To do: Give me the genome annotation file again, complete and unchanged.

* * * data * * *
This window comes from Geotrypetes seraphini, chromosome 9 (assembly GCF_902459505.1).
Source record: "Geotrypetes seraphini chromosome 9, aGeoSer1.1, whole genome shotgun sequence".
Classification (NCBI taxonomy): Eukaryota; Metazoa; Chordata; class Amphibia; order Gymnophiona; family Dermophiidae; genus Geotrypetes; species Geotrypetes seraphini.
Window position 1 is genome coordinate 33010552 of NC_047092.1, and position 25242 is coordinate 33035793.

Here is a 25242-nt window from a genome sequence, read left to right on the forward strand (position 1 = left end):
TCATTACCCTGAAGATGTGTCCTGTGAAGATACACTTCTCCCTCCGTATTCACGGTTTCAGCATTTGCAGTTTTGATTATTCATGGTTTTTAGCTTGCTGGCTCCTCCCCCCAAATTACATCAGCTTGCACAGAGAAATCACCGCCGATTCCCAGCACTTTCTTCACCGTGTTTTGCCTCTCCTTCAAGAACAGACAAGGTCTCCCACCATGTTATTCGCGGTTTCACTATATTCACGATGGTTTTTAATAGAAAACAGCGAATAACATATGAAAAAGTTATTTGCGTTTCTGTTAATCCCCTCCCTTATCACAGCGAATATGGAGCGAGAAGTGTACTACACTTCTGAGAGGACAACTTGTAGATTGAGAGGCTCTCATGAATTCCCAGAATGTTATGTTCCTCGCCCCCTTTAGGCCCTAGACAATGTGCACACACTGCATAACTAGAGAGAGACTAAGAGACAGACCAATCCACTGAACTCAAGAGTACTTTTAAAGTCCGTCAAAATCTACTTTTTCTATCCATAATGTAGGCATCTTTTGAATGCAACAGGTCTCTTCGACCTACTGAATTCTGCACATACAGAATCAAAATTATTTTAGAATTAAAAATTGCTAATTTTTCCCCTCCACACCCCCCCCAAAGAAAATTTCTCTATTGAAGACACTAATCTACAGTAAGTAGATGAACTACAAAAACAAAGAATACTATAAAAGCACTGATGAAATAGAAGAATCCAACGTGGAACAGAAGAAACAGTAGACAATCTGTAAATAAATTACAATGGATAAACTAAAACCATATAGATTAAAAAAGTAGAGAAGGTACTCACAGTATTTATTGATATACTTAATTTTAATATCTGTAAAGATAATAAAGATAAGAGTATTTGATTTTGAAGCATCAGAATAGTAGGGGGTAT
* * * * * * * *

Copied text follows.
This window comes from Geotrypetes seraphini, chromosome 9 (assembly GCF_902459505.1).
Source record: "Geotrypetes seraphini chromosome 9, aGeoSer1.1, whole genome shotgun sequence".
Classification (NCBI taxonomy): Eukaryota; Metazoa; Chordata; class Amphibia; order Gymnophiona; family Dermophiidae; genus Geotrypetes; species Geotrypetes seraphini.
Window position 1 is genome coordinate 33010552 of NC_047092.1, and position 25242 is coordinate 33035793.

Here is a 25242-nt window from a genome sequence, read left to right on the forward strand (position 1 = left end):
TCATTACCCTGAAGATGTGTCCTGTGAAGATACACTTCTCCCTCCGTATTCACGGTTTCAGCATTTGCAGTTTTGATTATTCATGGTTTTTAGCTTGCTGGCTCCTCCCCCCAAATTACATCAGCTTGCACAGAGAAATCACCGCCGATTCCCAGCACTTTCTTCACCGTGTTTTGCCTCTCCTTCAAGAACAGACAAGGTCTCCCACCATGTTATTCGCGGTTTCACTATATTCACGATGGTTTTTAATAGAAAACAGCGAATAACATATGAAAAAGTTATTTGCGTTTCTGTTAATCCCCTCCCTTATCACAGCGAATATGGAGCGAGAAGTGTACTACACTTCTGAGAGGACAACTTGTAGATTGAGAGGCTCTCATGAATTCCCAGAATGTTATGTTCCTCGCCCCCTTTAGGCCCTAGACAATGTGCACACACTGCATAACTAGAGAGAGACTAAGAGACAGACCAATCCACTGAACTCAAGAGTACTTTTAAAGTCCGTCAAAATCTACTTTTTCTATCCATAATGTAGGCATCTTTTGAATGCAACAGGTCTCTTCGACCTACTGAATTCTGCACATACAGAATCAAAATTATTTTAGAATTAAAAATTGCTAATTTTTCCCCTCCACACCCCCCCCAAAGAAAATTTCTCTATTGAAGACACTAATCTACAGTAAGTAGATGAACTACAAAAACAAAGAATACTATAAAAGCACTGATGAAATAGAAGAATCCAACGTGGAACAGAAGAAACAGTAGACAATCTGTAAATAAATTACAATGGATAAACTAAAACCATATAGATTAAAAAAGTAGAGAAGGTACTCACAGTATTTATTGATATACTTAATTTTAATATCTGTAAAGATAATAAAGATAAGAGTATTTGATTTTGAAGCATCAGAATAGTAGGGGGTAT